to beat, to cudgel, to thrash.
|Life and Errors (1818) I 356: I would towel him myself (or make his Countryman do it) if I did not think him an honest man .|
|Crim.-Con. Gaz. 29 Sept. 46/2: Missy Crow say if she no go she get what ladies call a good towelling.|
|Fast Man n.d. n.p.: We don’t think it much of a lark to have a woman who towels you every night, and we are sorry for your pal.|
|Dict. of Modern Sl. etc. 111: towel to beat or whip. In Warwickshire an oaken stick is termed a towel ― whence, perhaps, the vulgar ver.|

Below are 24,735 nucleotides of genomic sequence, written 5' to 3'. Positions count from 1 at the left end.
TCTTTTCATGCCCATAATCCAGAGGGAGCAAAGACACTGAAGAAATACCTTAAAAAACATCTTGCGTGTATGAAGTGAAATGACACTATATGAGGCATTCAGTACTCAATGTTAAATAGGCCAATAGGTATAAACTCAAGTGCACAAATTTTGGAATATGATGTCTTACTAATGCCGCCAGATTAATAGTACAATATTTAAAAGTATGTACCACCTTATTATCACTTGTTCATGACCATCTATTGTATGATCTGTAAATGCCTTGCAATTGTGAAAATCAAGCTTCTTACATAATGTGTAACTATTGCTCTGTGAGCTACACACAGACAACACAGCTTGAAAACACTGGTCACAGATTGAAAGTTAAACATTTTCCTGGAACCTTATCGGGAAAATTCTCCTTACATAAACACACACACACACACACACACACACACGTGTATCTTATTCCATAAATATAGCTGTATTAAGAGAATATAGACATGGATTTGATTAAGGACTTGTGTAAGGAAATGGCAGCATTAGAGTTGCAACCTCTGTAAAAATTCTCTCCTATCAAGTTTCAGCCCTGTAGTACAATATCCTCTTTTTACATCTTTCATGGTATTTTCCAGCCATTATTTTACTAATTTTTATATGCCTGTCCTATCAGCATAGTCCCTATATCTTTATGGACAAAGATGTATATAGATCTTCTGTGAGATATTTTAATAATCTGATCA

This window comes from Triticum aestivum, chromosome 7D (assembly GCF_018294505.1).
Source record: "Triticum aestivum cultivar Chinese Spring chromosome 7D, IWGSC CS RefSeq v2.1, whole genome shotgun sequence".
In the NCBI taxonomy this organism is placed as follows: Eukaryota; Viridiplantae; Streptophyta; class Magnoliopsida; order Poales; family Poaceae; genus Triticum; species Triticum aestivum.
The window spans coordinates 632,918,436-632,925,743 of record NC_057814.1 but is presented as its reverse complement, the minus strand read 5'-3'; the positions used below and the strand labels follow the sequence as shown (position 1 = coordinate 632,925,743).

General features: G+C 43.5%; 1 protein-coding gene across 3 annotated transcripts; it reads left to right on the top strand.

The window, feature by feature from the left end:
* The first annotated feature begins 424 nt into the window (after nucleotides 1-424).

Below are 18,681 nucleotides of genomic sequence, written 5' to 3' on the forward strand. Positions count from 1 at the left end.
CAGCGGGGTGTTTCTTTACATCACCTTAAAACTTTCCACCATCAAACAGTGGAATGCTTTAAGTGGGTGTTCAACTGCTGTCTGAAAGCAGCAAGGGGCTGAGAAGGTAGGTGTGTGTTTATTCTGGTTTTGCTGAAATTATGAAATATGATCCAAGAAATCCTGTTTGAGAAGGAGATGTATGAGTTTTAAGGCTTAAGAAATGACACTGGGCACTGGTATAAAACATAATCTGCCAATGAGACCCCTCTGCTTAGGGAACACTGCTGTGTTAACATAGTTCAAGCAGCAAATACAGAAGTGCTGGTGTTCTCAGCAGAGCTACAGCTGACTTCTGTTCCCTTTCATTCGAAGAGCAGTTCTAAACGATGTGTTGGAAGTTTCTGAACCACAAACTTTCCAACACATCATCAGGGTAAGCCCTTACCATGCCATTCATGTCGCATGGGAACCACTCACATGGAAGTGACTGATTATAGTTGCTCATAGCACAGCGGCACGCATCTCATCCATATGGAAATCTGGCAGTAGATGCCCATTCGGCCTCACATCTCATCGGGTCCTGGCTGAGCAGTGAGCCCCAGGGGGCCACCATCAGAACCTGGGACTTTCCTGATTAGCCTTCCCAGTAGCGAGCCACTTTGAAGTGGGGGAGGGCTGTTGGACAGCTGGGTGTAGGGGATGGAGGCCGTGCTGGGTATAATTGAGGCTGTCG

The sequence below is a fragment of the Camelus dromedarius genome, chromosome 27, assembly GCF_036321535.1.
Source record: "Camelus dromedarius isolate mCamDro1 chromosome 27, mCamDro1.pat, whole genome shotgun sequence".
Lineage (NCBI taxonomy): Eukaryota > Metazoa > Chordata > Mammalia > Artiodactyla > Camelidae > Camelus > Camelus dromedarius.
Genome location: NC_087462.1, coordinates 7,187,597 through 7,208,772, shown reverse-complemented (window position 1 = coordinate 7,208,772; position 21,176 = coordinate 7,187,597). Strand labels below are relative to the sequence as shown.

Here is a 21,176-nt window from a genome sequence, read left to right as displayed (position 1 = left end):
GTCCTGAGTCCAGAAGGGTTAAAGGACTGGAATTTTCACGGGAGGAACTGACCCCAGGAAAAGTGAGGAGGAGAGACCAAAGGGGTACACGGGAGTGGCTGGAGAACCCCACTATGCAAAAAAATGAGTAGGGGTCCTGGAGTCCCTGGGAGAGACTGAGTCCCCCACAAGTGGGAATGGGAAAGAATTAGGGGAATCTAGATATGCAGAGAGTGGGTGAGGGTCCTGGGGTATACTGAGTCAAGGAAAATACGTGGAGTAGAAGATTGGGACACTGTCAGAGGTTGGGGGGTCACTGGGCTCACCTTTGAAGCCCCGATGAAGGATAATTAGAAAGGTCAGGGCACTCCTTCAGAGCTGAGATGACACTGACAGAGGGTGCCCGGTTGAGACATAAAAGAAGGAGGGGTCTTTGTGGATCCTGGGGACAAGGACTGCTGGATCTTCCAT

|‘’Arry on Politics’ in Punch 11 May 205/2: O scissors, to read our own Telly a-towelling wood-chopping Bill.|
(Aus.) to beat, to thrash.
|(con. WWI) Gloss. Sl. [...] in the A.I.F. 1921–1924 (rev. t/s) n.p.: towelled up. Severely punished.|
|Popular Dict. Aus. Sl. 78: Towel up, to, to beat, thrash.|
|Tell Us About the Turkey, Jo 98: ‘You’re next, O’Callaghan,’ he cried. ‘I’ll towel you up when I finish off this runt.’.‘Bushman’ in|
|Come in Spinner (1960) 398: I think you deserve the VC for the way you towelled Old Mole up.|
|Rooted I iii: We won the doubles cup today [...] Towelled them up in no time.|